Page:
Scotland 'could lead way in tackling crimes against older people'
3 September 2018, 07:10
A charity has urged the Scottish Government to introduce legislation to allow tougher sentences for crimes against older people.
Action on Elder Abuse Scotland wants the abuse of vulnerable people to be made a statutory aggravating offence in law, estimating that about 100,000 older people in Scotland suffer some form of abuse each year.
The charity said a recent review of hate crime laws in Scotland, carried out by Lord Bracadale, had paved the way for the change.
The review's recommendations called on ministers to consider a general aggravation covering exploitation and vulnerability.
Lord Bracadale also concluded that there should be a new statutory aggravation based on "age hostility".
The charity, which holds its annual conference in Glasgow on Monday, said Scotland had the opportunity to lead the UK on the issue, and urged
Older People and Equalities Minister Christina McKelvie to act.
It highlighted that many cases involving victims suffering from frailty or dementia do not reach the attention of the police or courts, and those that do often result in community sentences.
Director Lesley Carcary said: "The Scottish Government has shown its commitment by appointing the first minister for older people of any UK nation - and we're delighted that Christina McKelvie will be joining us at our conference.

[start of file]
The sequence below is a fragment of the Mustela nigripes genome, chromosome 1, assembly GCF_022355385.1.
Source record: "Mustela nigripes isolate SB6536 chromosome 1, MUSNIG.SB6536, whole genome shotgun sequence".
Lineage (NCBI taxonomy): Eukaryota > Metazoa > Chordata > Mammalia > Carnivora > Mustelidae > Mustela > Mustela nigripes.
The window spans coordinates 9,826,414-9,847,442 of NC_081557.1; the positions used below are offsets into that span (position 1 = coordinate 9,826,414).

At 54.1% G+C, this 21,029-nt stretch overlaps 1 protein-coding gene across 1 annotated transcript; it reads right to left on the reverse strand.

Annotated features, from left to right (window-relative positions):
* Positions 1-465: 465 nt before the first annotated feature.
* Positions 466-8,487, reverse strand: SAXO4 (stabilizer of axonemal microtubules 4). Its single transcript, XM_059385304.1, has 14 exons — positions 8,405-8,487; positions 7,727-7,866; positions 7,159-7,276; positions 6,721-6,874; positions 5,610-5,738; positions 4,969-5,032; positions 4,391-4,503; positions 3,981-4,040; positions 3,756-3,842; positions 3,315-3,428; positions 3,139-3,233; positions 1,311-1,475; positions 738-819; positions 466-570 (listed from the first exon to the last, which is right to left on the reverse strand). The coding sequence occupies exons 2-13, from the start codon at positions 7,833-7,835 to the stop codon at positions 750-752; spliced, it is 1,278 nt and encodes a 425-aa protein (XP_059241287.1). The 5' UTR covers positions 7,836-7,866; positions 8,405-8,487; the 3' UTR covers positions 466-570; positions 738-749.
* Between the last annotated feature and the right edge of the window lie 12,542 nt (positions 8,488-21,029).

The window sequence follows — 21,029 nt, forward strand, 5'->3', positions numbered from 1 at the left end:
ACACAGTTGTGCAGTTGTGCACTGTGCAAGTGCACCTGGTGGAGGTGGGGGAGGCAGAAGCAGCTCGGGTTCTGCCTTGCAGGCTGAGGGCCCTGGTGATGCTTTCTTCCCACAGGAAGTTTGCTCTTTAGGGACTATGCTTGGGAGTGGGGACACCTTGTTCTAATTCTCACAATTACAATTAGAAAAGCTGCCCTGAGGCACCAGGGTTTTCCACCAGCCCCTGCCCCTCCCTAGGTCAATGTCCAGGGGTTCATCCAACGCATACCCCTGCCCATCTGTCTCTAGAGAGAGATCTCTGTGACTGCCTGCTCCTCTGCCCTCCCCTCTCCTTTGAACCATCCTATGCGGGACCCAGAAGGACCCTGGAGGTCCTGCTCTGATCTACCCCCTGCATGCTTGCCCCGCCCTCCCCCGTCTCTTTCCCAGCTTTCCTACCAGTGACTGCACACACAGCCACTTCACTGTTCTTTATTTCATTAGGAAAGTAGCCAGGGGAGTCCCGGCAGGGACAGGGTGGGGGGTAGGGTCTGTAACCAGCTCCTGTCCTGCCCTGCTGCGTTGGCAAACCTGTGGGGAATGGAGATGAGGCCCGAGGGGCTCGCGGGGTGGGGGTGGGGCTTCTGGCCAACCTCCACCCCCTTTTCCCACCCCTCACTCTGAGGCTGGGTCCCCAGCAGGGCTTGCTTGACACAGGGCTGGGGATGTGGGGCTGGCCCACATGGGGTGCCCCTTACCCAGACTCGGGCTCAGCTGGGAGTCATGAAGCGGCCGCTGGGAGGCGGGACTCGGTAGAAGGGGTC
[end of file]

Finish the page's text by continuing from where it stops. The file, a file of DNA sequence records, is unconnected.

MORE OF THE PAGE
"We now have an opportunity to go further, however.
"I would urge the Scottish Government to take seriously the recommendations in the Bracadale review and bring forward workable legislation that will finally see the calamitous impact of elder abuse on victims recognised in the statute books.
"Currently, the decision to apply a tougher sentence in cases involving older victims is at the discretion of the judge. That's not good enough.
"What our older people and their families need is the reassurance that criminals who prey on them will receive a punishment that fits the crime.
"That reassurance must come in the form of a statutory aggravated offence to ensure consistency in our justice system."
The charity also wants more vulnerable people, including older people, to be able to pre-record their evidence in court cases.
Ms McKelvie said: "Our vision of a fairer Scotland is one that values the contribution older people make to our society. As such the Scottish Government will do everything in its power to support their rights and interests.
"Lord Bracadale recognised that older people can be targeted by perpetrators because of a perception that they are more vulnerable and so he recommended that the Scottish Government consider the introduction of a general aggravation concerning exploitation of vulnerability.
"We will consult later this year on that and the other recommendations in Lord Bracadale's report."